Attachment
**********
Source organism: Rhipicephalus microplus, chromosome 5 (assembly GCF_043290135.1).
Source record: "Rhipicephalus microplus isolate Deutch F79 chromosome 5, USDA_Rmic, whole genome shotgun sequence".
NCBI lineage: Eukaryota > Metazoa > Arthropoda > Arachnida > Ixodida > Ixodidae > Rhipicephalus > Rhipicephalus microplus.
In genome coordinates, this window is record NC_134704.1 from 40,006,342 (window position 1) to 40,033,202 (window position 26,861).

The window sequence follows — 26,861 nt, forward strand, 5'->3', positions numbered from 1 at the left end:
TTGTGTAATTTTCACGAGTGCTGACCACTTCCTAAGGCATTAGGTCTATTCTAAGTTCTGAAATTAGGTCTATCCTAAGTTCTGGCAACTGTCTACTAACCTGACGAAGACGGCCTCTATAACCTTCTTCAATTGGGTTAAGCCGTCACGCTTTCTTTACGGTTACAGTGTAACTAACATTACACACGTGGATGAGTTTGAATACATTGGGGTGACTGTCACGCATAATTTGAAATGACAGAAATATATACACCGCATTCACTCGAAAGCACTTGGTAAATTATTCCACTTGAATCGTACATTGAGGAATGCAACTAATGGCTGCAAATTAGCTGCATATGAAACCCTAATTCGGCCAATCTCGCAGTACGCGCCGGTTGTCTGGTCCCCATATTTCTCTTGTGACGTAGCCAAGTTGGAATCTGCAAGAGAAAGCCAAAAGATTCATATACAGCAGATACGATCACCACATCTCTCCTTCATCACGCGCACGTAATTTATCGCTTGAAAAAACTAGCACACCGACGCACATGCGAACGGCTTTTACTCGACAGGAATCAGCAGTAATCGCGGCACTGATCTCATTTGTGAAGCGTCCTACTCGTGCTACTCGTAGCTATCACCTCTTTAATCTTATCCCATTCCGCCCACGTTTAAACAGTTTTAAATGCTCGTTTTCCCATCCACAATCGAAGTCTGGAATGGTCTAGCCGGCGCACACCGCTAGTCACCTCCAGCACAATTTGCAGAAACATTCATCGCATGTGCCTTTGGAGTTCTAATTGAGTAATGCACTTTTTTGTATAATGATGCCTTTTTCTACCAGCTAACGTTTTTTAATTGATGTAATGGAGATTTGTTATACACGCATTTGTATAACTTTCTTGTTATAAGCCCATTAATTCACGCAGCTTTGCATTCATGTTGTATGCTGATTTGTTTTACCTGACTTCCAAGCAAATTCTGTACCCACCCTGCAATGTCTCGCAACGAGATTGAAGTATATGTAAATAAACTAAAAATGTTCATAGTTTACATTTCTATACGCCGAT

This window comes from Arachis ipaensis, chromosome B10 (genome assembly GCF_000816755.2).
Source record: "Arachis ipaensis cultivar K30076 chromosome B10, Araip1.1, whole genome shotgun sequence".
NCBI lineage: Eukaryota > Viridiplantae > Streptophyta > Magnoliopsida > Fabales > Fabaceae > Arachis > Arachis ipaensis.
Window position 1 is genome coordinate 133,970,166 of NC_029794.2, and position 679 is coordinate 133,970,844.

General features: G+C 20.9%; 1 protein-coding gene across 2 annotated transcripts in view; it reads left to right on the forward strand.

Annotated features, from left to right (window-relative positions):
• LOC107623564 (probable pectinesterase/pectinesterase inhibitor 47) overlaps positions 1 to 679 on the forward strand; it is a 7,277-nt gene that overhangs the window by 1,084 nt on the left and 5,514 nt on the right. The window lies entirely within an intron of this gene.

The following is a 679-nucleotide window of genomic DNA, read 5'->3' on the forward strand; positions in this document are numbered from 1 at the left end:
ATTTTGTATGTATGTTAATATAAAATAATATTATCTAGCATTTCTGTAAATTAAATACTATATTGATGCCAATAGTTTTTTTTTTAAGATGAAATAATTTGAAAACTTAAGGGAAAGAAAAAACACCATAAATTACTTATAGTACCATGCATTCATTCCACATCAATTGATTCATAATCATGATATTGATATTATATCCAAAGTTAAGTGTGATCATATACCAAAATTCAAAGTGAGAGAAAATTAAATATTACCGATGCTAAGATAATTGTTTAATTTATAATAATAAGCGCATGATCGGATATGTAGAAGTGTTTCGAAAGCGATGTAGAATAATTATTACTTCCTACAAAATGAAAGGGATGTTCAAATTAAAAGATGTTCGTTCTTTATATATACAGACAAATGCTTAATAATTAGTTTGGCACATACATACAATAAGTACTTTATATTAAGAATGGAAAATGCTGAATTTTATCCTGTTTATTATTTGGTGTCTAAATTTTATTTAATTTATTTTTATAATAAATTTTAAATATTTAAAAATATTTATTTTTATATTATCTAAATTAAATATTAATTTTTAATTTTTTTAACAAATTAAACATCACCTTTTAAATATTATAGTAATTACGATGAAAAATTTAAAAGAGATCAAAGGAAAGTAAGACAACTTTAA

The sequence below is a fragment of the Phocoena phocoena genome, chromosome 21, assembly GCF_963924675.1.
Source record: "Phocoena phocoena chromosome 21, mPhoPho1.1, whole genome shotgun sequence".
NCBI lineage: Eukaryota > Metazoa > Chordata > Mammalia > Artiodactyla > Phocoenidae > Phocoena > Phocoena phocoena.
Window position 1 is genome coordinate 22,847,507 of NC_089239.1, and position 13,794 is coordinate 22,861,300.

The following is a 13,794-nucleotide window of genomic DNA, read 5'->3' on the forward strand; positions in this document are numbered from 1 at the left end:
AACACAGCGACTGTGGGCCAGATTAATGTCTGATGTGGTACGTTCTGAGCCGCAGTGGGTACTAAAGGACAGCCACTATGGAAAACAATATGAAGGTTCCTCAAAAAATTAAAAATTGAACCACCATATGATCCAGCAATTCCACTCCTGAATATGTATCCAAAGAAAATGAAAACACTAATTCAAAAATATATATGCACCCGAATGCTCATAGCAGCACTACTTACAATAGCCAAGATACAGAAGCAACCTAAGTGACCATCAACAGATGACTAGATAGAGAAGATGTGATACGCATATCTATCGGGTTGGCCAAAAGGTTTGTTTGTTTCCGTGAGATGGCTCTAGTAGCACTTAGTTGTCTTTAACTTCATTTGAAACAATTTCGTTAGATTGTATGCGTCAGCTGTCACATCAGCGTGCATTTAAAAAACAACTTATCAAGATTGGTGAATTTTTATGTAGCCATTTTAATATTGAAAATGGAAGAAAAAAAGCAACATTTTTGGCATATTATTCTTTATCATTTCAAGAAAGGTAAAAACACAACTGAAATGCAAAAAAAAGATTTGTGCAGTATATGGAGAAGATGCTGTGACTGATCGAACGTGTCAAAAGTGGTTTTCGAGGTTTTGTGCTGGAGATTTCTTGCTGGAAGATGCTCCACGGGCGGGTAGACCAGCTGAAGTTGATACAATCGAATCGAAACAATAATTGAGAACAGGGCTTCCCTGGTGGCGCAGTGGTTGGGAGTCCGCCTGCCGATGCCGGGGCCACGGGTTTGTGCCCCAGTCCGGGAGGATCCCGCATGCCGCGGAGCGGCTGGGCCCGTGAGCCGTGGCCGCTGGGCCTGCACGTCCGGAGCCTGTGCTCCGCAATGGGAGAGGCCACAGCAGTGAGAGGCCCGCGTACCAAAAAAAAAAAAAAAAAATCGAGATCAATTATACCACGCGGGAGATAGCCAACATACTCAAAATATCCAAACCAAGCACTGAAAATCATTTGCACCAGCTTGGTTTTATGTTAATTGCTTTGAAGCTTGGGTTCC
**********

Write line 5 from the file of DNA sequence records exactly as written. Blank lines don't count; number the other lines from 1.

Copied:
The window sequence follows — 26,861 nt, forward strand, 5'->3', positions numbered from 1 at the left end: